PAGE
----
Cosmos and History 11 (2):47-59 (2015)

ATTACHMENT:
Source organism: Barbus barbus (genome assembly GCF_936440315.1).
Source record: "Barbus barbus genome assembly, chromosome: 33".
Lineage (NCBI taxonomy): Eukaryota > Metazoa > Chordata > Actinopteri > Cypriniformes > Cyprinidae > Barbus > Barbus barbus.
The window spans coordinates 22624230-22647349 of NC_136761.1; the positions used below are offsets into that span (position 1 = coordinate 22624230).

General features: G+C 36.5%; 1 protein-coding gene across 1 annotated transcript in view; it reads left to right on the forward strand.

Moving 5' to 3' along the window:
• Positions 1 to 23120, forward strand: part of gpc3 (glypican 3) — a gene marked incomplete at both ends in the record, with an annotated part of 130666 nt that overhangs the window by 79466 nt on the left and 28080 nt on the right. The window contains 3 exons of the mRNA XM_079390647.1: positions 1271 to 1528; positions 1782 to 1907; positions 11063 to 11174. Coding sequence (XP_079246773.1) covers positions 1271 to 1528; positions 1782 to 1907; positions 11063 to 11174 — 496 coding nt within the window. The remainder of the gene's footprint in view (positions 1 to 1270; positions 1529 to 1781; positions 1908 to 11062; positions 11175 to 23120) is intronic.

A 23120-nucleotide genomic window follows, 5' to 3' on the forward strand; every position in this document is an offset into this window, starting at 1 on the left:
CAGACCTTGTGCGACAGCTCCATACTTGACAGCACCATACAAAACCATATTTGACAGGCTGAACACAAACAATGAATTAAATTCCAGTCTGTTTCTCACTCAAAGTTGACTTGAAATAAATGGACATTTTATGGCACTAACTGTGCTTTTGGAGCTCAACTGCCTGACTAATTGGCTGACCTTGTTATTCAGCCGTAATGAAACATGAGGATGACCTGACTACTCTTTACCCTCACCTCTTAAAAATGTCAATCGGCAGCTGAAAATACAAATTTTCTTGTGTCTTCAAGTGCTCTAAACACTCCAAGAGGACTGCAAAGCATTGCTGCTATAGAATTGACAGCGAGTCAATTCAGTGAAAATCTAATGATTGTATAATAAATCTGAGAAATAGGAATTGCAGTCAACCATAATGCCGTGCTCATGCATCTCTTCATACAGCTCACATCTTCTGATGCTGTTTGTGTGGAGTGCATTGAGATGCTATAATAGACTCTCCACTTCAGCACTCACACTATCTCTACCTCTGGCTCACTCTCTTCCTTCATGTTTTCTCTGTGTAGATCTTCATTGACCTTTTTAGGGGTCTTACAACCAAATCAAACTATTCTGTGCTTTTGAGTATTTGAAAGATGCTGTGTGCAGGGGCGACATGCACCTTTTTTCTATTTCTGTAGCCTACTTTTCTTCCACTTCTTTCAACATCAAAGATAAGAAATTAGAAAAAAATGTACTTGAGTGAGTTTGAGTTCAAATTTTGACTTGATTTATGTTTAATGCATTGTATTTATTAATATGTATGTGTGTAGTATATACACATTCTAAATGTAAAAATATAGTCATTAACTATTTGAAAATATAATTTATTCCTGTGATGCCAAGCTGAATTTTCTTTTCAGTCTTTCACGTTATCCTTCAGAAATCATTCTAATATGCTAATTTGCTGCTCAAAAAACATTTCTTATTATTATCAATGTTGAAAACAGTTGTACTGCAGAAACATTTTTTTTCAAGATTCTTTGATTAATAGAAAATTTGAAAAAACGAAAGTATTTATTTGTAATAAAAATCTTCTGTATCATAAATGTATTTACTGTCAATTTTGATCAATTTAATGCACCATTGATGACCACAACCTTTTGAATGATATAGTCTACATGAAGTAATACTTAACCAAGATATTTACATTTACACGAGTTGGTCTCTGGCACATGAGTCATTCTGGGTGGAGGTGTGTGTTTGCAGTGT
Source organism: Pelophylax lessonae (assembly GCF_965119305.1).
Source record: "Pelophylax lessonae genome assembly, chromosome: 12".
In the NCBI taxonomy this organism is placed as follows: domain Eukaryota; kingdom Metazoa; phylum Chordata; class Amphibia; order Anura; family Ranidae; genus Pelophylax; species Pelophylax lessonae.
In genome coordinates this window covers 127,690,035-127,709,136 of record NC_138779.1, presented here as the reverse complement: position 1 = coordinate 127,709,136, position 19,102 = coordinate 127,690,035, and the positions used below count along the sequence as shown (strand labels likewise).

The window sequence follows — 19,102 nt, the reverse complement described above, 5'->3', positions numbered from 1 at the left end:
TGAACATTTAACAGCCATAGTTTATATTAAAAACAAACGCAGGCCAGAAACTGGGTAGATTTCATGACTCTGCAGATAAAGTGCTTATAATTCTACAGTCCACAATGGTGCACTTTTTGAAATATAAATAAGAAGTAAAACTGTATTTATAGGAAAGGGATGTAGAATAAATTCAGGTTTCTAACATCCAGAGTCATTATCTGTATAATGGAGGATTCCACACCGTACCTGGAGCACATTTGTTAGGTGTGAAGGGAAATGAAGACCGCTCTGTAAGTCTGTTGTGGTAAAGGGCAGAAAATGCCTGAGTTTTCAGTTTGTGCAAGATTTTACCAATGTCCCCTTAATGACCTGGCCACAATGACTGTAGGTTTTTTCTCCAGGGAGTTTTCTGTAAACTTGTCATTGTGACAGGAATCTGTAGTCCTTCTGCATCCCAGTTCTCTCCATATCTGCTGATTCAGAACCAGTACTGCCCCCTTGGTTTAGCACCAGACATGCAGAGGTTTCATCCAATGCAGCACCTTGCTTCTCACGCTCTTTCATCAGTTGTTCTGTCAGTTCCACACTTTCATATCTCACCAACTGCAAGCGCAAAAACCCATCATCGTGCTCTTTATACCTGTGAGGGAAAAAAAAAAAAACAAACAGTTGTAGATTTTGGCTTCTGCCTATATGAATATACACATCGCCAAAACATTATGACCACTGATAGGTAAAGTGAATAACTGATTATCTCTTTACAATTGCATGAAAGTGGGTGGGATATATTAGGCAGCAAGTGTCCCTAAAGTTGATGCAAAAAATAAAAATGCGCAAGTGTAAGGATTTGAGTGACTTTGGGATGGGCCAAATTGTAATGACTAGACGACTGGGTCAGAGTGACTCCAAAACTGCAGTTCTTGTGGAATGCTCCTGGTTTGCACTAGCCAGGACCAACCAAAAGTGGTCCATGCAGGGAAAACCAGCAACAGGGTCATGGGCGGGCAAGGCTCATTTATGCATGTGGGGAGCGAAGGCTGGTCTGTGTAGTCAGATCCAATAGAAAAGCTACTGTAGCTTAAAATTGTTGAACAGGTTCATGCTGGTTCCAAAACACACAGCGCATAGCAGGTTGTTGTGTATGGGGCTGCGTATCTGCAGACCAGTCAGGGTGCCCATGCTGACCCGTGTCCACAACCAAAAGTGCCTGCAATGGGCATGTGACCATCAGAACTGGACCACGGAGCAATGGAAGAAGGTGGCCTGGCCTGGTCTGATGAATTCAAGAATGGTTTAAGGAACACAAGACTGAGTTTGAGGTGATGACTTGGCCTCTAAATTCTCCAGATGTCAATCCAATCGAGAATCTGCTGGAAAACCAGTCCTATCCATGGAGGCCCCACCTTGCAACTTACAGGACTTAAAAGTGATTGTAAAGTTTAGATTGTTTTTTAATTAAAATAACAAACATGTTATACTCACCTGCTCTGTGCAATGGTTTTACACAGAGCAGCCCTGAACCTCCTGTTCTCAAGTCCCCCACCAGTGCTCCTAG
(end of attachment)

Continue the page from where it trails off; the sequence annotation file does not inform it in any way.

AbstractOur current scientific exploration of reality oftentimes appears focused on epistemic states and empiric results at the expense of ontological concerns. Any scientific approach without explicit ontological arguments cannot be deemed rational however, as our very Being can never be excluded from the equation. Furthermore, if, as many nondual philosophies contend, subject/object learning is to no avail in the attainment of knowledge of ontic reality, empiric science will forever bear out that limitation. Putting Jung's depth psychology in dialogue with Patañjali's yoga philosophy is one way to attempt an alliance between dualistic and nondualistic models. Jung's assertion of an unconscious is what notably sets him apart from Patañjali. Furthermore, whereas Patañjali distinguishes between pure consciousness and the contents of consciousness, Jung does not. Although both Jung and Patañjali attempt to ground their work in the direct experience of life, and guide us towards wholeness, looking at Jung through the lens of nonduality, wholeness appears beyond reach. It is through Jung's synchronicity hypothesis where we may be able to forge a bridge between the models. This bridge allows a contemporary argument for an understanding of the ontic reality of pure consciousness, and subsequently the discrimination between things as they are and things as they appear. Normal 0 false false false EN-US X-NONE X-NONE MicrosoftInternetExplorer4 _ _
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